Weight-Focused Public Health Interventions—No Benefit, Some Harm

“findings in these articles are consistent with literature on the adverse impact of weight stigma, which may be exacerbated by the increased focus on weight. Specifically, health promotion approaches that focus on obesity and target the individual perpetuate weight stigma and fail to address the profound inequities that drive disparities in health and weight. For example, BMI report cards, a widely used school-based childhood obesity intervention, inform parents of their child’s weight status and increase parents’ weight-related anxiety but provide little guidance about evidence-based health promotion strategies and offer no structural support for behavior change. Furthermore, weight-focused health promotion approaches fail to consider that behavioral changes made for the explicit purpose of weight control rarely result in health improvement or sustainable weight loss and are instead associated with disordered eating and greater weight gain.

[..] Weight perception has been a target of obesity-focused public health efforts for some time, predicated on the notion that individuals with elevated BMIs must have knowledge of their weight status to be motivated to engage in health-promoting behavior. However, this premise is not based on empirical findings; in fact, the opposite has been found in observational studies. In our own research, we found that youths with elevated BMIs who reported their weight to be “just about right” engaged in healthier behaviors and had fewer depressive symptoms, lower adoption of disordered weight control behaviors, and less weight gain from adolescence to adulthood. Others have observed similar patterns: a systematic review of weight perception and weight loss efforts found that individuals who perceived themselves as overweight were more likely to report weight loss attempts, but attempts were via unhealthy behaviors, ultimately associated with more weight gain over time. Public health efforts targeting weight perception are often focused on providing accurate knowledge about body size. However, the studies by us and our colleagues raise questions about what weight perception actually measures. Specifically, it is possible that weight perception also captures body satisfaction (ie, that individuals choose to report their weight status as “just about right” while knowing their measured weight status) rather than just inaccuracy (ie, not recognizing the category in which others might put their weight status). This is at least partially supported by the finding by Madsen et al that only 1 in 5 parents expressed surprise at their child’s BMI report cards; most parents recognized their child’s weight status without being told. We believe that this is similar to youths’ own self-assessments; few youths that we have worked with fail to recognize that their weight is considered too high. In fact, they are reminded of it relentlessly by those around them, and yet they continue to be satisfied with their body. Because body satisfaction is protective against so many adverse health outcomes, the continued push to correct weight misperception ignores these protective effects and may actually cause harm by inadvertently promoting weight stigma and weight discrimination.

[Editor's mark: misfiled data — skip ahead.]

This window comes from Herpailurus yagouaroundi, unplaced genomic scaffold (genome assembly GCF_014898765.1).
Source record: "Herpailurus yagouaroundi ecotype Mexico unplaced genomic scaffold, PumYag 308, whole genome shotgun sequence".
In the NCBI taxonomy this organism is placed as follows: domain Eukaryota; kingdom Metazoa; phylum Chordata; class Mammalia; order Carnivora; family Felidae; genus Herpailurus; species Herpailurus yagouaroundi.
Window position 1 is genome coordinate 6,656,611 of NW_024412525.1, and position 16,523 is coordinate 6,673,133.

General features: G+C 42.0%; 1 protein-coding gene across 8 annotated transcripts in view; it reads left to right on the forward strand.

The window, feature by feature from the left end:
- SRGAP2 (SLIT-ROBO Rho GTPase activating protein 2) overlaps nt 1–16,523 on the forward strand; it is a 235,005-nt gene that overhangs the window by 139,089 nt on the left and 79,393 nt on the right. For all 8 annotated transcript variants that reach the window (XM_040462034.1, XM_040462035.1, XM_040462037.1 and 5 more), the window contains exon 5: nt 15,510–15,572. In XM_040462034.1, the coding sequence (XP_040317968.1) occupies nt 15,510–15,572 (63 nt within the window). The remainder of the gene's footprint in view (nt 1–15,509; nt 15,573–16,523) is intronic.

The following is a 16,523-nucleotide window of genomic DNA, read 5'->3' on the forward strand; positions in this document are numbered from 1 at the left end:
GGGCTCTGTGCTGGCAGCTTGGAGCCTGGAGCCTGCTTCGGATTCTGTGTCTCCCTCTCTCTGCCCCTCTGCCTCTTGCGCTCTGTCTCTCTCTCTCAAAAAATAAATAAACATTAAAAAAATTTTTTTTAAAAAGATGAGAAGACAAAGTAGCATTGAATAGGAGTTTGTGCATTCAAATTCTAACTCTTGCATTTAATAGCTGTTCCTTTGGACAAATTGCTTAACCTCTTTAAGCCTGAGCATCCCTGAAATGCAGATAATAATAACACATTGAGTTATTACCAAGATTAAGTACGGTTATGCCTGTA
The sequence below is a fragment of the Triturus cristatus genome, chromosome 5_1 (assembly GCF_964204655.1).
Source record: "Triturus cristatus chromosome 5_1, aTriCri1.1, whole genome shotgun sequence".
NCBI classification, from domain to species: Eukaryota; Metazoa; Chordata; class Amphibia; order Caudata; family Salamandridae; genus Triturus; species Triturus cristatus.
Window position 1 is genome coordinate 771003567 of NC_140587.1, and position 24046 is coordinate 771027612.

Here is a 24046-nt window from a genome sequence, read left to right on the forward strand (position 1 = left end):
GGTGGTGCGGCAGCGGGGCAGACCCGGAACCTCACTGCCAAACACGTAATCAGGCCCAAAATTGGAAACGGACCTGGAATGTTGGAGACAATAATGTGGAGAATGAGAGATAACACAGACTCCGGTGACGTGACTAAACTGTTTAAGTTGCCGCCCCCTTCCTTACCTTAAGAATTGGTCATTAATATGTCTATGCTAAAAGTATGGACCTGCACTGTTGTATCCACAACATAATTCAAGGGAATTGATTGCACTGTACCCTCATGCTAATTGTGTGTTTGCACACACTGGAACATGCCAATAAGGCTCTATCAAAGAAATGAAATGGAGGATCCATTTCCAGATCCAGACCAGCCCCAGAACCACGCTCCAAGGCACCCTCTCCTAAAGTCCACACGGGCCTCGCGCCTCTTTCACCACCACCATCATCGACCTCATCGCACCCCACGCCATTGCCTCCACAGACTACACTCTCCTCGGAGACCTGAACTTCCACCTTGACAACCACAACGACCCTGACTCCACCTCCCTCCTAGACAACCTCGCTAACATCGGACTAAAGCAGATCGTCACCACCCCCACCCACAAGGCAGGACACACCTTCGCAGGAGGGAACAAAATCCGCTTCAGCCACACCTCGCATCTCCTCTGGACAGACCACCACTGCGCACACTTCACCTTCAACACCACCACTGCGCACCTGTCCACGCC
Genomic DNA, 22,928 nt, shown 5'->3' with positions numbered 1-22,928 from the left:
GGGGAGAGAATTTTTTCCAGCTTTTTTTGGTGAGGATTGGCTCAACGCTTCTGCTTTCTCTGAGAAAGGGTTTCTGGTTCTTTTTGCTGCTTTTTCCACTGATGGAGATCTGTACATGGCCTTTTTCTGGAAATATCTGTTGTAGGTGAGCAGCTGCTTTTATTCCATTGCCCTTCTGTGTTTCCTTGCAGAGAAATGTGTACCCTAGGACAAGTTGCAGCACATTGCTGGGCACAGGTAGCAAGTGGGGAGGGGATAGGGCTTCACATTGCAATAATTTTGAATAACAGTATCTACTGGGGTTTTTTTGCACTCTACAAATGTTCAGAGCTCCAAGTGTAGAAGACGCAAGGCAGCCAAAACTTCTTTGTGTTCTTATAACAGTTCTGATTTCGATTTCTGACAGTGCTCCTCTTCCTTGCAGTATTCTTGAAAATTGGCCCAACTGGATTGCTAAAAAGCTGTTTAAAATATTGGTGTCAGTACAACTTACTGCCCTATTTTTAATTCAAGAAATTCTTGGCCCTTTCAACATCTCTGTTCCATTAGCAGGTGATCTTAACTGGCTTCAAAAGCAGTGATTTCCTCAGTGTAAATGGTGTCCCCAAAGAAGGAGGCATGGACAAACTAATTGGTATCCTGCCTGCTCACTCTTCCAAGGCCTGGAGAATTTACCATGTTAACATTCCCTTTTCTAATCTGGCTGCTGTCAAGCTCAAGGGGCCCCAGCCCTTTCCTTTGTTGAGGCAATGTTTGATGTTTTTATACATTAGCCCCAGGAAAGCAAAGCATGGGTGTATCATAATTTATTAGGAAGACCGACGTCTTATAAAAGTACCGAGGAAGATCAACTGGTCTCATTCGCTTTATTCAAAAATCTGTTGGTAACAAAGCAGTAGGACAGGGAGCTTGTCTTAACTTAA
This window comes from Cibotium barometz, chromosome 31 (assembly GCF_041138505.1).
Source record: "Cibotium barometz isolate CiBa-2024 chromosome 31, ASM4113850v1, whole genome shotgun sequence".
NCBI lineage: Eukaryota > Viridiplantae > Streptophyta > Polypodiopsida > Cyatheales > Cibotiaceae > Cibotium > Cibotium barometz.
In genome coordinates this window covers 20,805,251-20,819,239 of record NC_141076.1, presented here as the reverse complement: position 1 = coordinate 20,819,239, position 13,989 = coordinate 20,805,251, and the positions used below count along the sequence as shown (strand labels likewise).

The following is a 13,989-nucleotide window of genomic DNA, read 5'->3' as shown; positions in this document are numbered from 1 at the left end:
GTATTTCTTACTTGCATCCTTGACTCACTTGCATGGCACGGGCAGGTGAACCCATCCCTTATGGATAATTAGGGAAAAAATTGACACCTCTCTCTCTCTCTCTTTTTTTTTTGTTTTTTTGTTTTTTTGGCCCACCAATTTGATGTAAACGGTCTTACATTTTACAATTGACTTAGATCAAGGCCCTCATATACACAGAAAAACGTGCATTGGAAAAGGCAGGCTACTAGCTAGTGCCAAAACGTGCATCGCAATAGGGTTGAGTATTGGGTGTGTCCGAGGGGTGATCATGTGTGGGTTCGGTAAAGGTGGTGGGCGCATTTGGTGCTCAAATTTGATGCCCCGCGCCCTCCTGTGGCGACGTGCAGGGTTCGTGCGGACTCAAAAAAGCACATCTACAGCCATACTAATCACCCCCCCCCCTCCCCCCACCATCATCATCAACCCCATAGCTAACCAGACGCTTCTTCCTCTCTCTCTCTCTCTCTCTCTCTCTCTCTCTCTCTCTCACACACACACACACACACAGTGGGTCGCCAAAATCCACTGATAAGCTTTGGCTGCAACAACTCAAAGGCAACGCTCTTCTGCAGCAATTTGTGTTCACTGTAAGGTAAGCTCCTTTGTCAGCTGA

The study by Madsen et al had concerning findings regarding unintended consequences of obesity-related public health interventions. There was an increase in weight-related talk and a decrease in body satisfaction among those whose BMIs were assessed compared with those whose BMIs were not assessed. Solmi et al found that the number of youths who perceived themselves to be overweight increased between the 1986 and 2015 cohorts. Perhaps more concerning, in girls who considered themselves overweight, the association with depression strengthened over cohorts. This is an important lesson because the focus on weight as the outcome often leads to substantial weight stigma in those targeted by the intervention, which perhaps counterintuitively predicts greater weight gain and less engagement in health-promoting behaviors. Alternatively, interventions that focus on weight-related behaviors (eg, reducing consumption of sugar-sweetened beverages and getting regular physical activity) have been found to be more effective when recommended for overall health rather than as a way to decrease weight.

The studies by Madsen et al and Solmi et al are important contributions to the literature because they illustrate the lack of benefit and the potential for negative consequences of weight-focused public health interventions. These studies illuminate the need for empirically driven interventions that not only show benefit but also limit harm to make better use of scarce public health resources. The studies also contribute to the growing literature that supports weight-inclusive approaches to health policy. The articles by Madsen et al and Solmi et al emphasize the need for health promotion efforts to empower, not stigmatize, those they are designed to benefit. This is especially important given that communities with low incomes and Black and Indigenous individuals and people of color systematically experience higher weights. Therefore, unintentional harm caused by obesity-focused public health interventions may incur double jeopardy, disproportionately and unacceptably further burdening Black and Indigenous individuals and people of color and low-income communities.”

Full editorial, Richmond TK, Thurston IB and Sonneville KR. JAMA Pediatrics, 2020.11.16